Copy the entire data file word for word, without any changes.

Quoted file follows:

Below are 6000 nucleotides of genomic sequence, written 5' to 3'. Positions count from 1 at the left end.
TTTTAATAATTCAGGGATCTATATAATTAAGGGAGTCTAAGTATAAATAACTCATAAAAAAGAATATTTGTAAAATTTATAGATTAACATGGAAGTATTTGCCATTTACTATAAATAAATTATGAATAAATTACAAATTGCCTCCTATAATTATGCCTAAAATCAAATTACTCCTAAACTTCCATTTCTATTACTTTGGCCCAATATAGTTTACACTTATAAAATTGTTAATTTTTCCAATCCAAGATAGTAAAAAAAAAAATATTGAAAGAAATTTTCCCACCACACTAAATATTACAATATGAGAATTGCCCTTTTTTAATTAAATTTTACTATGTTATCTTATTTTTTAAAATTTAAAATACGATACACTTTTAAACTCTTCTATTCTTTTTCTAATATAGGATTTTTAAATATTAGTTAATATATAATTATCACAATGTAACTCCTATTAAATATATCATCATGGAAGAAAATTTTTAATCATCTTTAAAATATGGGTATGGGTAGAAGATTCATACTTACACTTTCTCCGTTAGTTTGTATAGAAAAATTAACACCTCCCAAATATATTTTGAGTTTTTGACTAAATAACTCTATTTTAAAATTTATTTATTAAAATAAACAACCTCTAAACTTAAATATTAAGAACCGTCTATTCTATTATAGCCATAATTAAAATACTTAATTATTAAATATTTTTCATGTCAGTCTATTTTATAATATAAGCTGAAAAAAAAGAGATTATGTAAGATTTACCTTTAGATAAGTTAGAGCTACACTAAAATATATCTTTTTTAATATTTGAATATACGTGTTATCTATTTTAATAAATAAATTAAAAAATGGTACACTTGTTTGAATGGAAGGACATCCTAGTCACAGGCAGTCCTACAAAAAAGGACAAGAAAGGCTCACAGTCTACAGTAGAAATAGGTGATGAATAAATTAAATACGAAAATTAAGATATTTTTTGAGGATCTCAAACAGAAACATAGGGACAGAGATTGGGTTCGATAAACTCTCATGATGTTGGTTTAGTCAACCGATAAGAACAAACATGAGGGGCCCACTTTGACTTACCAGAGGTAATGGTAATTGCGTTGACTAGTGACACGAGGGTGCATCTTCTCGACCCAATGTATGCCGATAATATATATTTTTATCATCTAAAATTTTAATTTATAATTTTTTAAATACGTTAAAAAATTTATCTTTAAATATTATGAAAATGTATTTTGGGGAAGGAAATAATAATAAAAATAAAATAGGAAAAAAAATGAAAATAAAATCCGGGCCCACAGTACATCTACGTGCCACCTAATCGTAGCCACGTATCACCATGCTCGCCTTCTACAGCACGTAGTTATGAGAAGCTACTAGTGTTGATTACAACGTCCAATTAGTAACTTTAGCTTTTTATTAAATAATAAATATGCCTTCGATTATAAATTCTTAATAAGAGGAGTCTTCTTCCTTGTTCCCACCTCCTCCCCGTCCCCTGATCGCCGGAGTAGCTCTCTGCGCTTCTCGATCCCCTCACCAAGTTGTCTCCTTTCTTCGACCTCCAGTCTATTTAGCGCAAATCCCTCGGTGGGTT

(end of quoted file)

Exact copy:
Below are 6000 nucleotides of genomic sequence, written 5' to 3'. Positions count from 1 at the left end.
TTTTAATAATTCAGGGATCTATATAATTAAGGGAGTCTAAGTATAAATAACTCATAAAAAAGAATATTTGTAAAATTTATAGATTAACATGGAAGTATTTGCCATTTACTATAAATAAATTATGAATAAATTACAAATTGCCTCCTATAATTATGCCTAAAATCAAATTACTCCTAAACTTCCATTTCTATTACTTTGGCCCAATATAGTTTACACTTATAAAATTGTTAATTTTTCCAATCCAAGATAGTAAAAAAAAAAATATTGAAAGAAATTTTCCCACCACACTAAATATTACAATATGAGAATTGCCCTTTTTTAATTAAATTTTACTATGTTATCTTATTTTTTAAAATTTAAAATACGATACACTTTTAAACTCTTCTATTCTTTTTCTAATATAGGATTTTTAAATATTAGTTAATATATAATTATCACAATGTAACTCCTATTAAATATATCATCATGGAAGAAAATTTTTAATCATCTTTAAAATATGGGTATGGGTAGAAGATTCATACTTACACTTTCTCCGTTAGTTTGTATAGAAAAATTAACACCTCCCAAATATATTTTGAGTTTTTGACTAAATAACTCTATTTTAAAATTTATTTATTAAAATAAACAACCTCTAAACTTAAATATTAAGAACCGTCTATTCTATTATAGCCATAATTAAAATACTTAATTATTAAATATTTTTCATGTCAGTCTATTTTATAATATAAGCTGAAAAAAAAGAGATTATGTAAGATTTACCTTTAGATAAGTTAGAGCTACACTAAAATATATCTTTTTTAATATTTGAATATACGTGTTATCTATTTTAATAAATAAATTAAAAAATGGTACACTTGTTTGAATGGAAGGACATCCTAGTCACAGGCAGTCCTACAAAAAAGGACAAGAAAGGCTCACAGTCTACAGTAGAAATAGGTGATGAATAAATTAAATACGAAAATTAAGATATTTTTTGAGGATCTCAAACAGAAACATAGGGACAGAGATTGGGTTCGATAAACTCTCATGATGTTGGTTTAGTCAACCGATAAGAACAAACATGAGGGGCCCACTTTGACTTACCAGAGGTAATGGTAATTGCGTTGACTAGTGACACGAGGGTGCATCTTCTCGACCCAATGTATGCCGATAATATATATTTTTATCATCTAAAATTTTAATTTATAATTTTTTAAATACGTTAAAAAATTTATCTTTAAATATTATGAAAATGTATTTTGGGGAAGGAAATAATAATAAAAATAAAATAGGAAAAAAAATGAAAATAAAATCCGGGCCCACAGTACATCTACGTGCCACCTAATCGTAGCCACGTATCACCATGCTCGCCTTCTACAGCACGTAGTTATGAGAAGCTACTAGTGTTGATTACAACGTCCAATTAGTAACTTTAGCTTTTTATTAAATAATAAATATGCCTTCGATTATAAATTCTTAATAAGAGGAGTCTTCTTCCTTGTTCCCACCTCCTCCCCGTCCCCTGATCGCCGGAGTAGCTCTCTGCGCTTCTCGATCCCCTCACCAAGTTGTCTCCTTTCTTCGACCTCCAGTCTATTTAGCGCAAATCCCTCGGTGGGTT